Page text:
Even Saturn's trademark rendering issues are present, including quad splitting on surfaces and distortion/squashing of sprite textures as their vertex origins move past the camera, though due to the expert programming of this engine this is minimized. Not to mention dynamic light sourcing/diminishing which is a dead giveaway.
Lobotomy wrote this engine specifically for the Saturn's unique hardware, to power these complex games where directly porting Build or idtech2 would have been impossible or massively inefficient. As far as the N64 goes, what do you want me to say? I always thought it looked like shit. :P

Share this post


Link to post

We clearly have some kind of endless fascination of pseudo-3D. I love learning about the technical details of these sorts of things. I'm reminded of the bizarre but beautiful engine used for the cancelled Sonic game for the Saturn, Sonic X-Treme.

Share this post


Link to post
scifista42 said:

Movement isn't dimension. I've tried to explain it before.


I meant polygonal, it wouldn't have that handicap if it was polygons, which the items and enemies are FULLY capable of rotation so clearly, they're rendered with different methods unless you think making polygons move is just super engine intensive, even though they managed to make the environments more detailed without a problem. They used polygons for the objects and a more Doomish method for the environments, hence why it managed to be more complex in geometry than the N64/PC versions and I doubt the Saturn was more 3D capable than the N64.

Share this post


Link to post
MetroidJunkie said:

They used polygons for the objects and a more Doomish method for the environments, hence why it managed to be more complex in geometry than the N64/PC versions and I doubt the Saturn was more 3D capable than the N64.


Alright I'm going to try one more time, even though I've had more fruitful conversations with a brick wall:


Interview from Gamefan, with the creators of the ports of Duke3d and Quake explicitly stating that yes, their engine is full 3D.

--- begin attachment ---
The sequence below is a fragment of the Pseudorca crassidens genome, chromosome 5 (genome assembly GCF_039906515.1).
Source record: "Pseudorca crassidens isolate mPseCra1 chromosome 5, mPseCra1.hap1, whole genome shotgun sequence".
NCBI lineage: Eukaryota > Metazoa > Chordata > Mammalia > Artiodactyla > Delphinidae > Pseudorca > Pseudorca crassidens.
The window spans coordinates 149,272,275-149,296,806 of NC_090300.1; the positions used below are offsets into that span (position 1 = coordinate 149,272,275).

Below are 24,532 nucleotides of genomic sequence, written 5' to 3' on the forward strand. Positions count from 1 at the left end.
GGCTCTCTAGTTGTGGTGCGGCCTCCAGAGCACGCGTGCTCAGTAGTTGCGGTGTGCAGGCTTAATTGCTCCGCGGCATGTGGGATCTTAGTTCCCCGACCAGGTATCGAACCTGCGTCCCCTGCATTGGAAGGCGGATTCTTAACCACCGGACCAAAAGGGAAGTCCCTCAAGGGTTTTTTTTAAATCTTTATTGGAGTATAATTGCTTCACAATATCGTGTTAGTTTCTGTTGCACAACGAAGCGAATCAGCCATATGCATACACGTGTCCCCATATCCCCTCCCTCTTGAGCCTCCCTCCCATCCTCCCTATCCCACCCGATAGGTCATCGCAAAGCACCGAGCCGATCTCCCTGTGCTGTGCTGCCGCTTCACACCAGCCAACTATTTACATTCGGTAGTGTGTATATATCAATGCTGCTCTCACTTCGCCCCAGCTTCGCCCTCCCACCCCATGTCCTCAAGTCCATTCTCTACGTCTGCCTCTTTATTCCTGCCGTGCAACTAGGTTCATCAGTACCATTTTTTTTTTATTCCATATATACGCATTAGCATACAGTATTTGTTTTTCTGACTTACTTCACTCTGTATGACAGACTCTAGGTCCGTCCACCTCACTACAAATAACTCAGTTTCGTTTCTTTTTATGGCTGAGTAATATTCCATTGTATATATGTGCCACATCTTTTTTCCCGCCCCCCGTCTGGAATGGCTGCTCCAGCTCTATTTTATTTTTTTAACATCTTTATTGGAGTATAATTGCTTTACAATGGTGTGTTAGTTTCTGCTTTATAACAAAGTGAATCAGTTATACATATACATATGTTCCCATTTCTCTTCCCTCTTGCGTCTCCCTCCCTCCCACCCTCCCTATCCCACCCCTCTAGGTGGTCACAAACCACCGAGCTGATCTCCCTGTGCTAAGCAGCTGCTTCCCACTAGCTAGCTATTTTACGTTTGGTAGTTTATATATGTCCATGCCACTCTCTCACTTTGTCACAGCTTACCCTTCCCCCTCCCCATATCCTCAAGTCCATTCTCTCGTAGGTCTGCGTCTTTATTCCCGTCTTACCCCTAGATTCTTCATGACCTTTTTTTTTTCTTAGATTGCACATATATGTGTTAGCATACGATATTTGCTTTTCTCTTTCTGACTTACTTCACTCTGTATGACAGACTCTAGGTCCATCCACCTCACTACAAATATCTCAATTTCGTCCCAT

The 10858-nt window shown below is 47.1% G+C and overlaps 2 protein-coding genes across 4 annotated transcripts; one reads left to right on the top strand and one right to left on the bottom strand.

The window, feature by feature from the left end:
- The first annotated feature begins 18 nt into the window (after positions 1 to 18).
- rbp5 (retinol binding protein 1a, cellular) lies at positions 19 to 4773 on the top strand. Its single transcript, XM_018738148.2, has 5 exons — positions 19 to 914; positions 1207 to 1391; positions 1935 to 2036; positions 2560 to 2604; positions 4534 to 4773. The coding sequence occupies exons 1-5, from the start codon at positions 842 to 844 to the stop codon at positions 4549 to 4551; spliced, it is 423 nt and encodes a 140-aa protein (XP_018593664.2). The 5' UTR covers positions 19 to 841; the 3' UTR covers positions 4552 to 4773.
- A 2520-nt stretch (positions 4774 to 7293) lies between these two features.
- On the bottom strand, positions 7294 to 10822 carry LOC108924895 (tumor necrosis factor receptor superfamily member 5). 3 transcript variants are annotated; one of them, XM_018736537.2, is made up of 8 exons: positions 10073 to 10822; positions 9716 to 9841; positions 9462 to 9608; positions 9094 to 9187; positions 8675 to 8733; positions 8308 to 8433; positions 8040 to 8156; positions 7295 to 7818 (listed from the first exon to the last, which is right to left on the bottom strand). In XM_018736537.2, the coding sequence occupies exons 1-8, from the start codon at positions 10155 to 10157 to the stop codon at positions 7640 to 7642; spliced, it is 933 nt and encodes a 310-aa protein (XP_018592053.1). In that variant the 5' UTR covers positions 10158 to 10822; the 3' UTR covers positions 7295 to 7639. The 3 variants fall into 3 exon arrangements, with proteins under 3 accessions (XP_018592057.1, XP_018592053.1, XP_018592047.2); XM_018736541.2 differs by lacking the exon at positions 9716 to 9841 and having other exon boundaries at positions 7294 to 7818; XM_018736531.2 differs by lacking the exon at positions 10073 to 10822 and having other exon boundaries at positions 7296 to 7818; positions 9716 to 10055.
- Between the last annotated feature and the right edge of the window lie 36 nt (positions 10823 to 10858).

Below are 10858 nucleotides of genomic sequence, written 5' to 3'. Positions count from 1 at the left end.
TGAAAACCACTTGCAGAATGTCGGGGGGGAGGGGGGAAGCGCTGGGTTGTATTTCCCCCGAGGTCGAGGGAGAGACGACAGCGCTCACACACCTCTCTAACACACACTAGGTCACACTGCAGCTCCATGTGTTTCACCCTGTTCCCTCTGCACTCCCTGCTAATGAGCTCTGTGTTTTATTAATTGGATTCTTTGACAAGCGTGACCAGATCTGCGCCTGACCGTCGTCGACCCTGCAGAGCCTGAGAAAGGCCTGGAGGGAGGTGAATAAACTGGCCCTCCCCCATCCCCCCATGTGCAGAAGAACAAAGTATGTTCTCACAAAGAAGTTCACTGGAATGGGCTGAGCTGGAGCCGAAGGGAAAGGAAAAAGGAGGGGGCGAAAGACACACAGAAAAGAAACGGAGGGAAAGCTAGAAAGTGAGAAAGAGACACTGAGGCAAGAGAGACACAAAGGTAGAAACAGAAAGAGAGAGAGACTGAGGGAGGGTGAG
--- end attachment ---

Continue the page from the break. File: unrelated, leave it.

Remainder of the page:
http://www.whipassgaming.com/genesisreviews/powerslave/dukenukem3d.html


Interview, also from Gamefan, with Lobotomy Software on modifying Slavedriver with new techniques for making the Quake port as awesome as possible:
http://www.whipassgaming.com/genesisreviews/powerslave/quake.html


And finally, Quake on Segaretro, referring to the well documented and fully 3D engine, Slavedriver. Are we done now? Can you please stop with this nonsense?
http://segaretro.org/Quake

Share this post


Link to post
MetroidJunkie said:

They used polygons for the objects and a more Doomish method for the environments


The way Slavedriver did environments was closer to Quake than Doom, bruh. Lightmapped, true rooms-over-rooms, slopes, etc.

As for the polygon enemies in Saturn Quake, don't give them too much credit; they were fullbright.

Share this post


Link to post
Use3D said:

Are we done now? Can you please stop with this nonsense?


He could still argue that it didn't look convincingly "fully 3D" ;-)
No true Scotsman

Share this post


Link to post

I'm just curious as to why things like moving train cars aren't in the Saturn version of Duke 3D (And similar things are absent in Quake), is horizontal movements in environmental polygons really that difficult? I'll remind you that the enemies in Quake (and items) are fully polygonal and can move around with full rotations without any kind of trouble so the notion that the quads are incapable of such movement is absurd. Outside of purposefully gimping the environment's movements, I can't imagine why they couldn't.

I'm going to quit saying "true 3D" and start saying polygonal. If the environments are fully polygonal, why can't they do movements that are clearly present in the enemies and should have been child's play considering their compromises aren't exactly more simplistic in a polygonal sense?

Share this post


Link to post

You're using a non-polygonal engine's features as an argument for another engine not being polygonal because it doesn't have them? Don't you see how self-defeating that is? Those train cars are portals.

Share this post


Link to post

In the case of the Sega Saturn, you also have to take the total limitations of the hardware into account: the Sega Saturn was essentially like a Sega 32X (so 486DX/40 levels of general purpose CPU power) with a permanent Sega CD, a 3D accelerator and 512K of RAM cobbled on.